Third the article delves into the role state policy plays in economic growth. The bottom line: in the short term not much. Bai interviewed Treasury Secretary Timothy Geithner for the article. Bai reports: “Was he suggesting, I asked, that individual governors didn’t really have much impact on the economic recoveries in their states?“No, very little impact,” Geithner replied. He wanted me to understand that he wasn’t trying to denigrate Kasich, whom he doesn’t know, nor was he suggesting that governors couldn’t do some very important things to affect the quality of life in their states. But he noted that there are limits to the power of the office. “States generally don’t affect whether their banks fail or not,” Geithner said. “They don’t affect whether their banks lend or not. They can’t affect whether a national industry like the automobile industry survives or not. None of them have the ability to provide tax cuts on the scale that we provided them. They can’t have any material effect on the price at which people can borrow, the interest rate people have to pay to finance a car or a home in Ohio.”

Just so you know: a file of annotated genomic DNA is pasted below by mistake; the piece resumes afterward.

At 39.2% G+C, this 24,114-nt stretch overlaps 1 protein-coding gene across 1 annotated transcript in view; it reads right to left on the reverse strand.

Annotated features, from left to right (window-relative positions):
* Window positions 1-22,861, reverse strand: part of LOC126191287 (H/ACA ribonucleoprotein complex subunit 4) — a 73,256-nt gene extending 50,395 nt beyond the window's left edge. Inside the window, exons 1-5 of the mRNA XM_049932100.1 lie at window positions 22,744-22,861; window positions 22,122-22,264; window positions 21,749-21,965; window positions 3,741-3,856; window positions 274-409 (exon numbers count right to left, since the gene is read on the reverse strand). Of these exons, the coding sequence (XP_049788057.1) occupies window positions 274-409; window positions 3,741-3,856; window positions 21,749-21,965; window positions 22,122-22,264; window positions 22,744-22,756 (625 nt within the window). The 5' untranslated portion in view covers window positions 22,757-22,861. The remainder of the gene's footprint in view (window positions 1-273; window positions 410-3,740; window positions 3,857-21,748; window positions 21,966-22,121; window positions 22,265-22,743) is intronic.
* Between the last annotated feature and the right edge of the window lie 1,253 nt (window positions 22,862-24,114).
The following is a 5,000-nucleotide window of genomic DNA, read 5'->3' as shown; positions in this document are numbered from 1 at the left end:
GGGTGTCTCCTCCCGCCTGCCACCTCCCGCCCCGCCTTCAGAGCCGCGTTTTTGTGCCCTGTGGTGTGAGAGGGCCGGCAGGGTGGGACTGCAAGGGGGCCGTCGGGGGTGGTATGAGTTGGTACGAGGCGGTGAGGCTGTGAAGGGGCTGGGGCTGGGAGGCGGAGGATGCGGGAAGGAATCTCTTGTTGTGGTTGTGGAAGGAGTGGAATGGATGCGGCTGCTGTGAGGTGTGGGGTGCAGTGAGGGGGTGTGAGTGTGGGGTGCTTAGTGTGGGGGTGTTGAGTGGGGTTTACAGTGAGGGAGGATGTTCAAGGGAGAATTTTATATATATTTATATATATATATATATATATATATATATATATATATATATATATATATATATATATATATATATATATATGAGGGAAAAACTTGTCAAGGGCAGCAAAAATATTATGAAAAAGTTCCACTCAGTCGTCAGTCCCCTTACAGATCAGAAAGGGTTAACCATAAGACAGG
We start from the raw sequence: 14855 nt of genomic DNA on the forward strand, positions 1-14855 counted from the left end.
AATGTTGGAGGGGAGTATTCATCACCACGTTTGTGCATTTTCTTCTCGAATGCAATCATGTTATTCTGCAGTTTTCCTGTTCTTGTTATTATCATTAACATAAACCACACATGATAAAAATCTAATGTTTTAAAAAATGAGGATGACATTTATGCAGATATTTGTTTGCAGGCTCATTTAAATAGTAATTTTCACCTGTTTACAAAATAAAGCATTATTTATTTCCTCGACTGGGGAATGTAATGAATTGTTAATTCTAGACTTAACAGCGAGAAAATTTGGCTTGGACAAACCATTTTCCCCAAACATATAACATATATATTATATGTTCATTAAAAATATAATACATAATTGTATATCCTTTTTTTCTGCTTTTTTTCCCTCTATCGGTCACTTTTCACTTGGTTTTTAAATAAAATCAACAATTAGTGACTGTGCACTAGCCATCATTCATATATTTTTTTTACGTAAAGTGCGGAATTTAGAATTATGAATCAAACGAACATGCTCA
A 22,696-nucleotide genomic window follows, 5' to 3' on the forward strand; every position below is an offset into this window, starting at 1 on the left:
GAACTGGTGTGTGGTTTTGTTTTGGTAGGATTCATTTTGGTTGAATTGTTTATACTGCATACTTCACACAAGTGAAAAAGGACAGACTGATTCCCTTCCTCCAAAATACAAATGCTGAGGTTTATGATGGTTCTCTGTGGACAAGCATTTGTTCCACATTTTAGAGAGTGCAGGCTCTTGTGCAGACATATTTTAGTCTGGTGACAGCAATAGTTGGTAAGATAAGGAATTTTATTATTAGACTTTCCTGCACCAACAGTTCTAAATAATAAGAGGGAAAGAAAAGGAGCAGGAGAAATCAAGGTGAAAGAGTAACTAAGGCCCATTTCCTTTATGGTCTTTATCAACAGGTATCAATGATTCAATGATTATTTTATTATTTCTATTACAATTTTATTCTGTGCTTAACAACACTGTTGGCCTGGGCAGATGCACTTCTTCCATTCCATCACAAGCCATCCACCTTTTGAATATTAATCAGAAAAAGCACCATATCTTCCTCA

By contrast, Geithner said, the levers that Washington policy makers had been able to pull were the only ones consequential enough to change the direction of Ohio’s economy. He reached for the graph again. “You know, unemployment in the country would have gone like that everywhere,” Geithner said, making an ominous upward sweep with his finger along the y-axis. “To be able to stabilize it so that it starts to turn down — that was overwhelmingly the choices that the president made and that the Fed made.” ”
Bai concludes: “It’s probably true, as Geithner says, that states rise and fall with the national economy. But it’s also true that a state or a city can make choices that enable it to ride out the economic lows and then take advantage when times get better.” This is a lesson we need to learn here in Michigan. That the levers available to states (and local governments) to impact the economy is limited and far more important long term than short term. And that the policies that matter most are infrastructure and quality of life public investments.
As Mayor Coleman said: “So if you don’t have good streets and good parks, if you don’t have a strong safety force and a strong fire department, if you don’t have the ability to grow the economy locally, businesses will not locate there. They’ll shrink and go somewhere else, because the quality of life is so bad. And as Bai writes: These industries (knowledge-based) thrive on the kinds of major investments in infrastructure and quality of life that only government can make, in schools and transportation and fiber optics and parkland.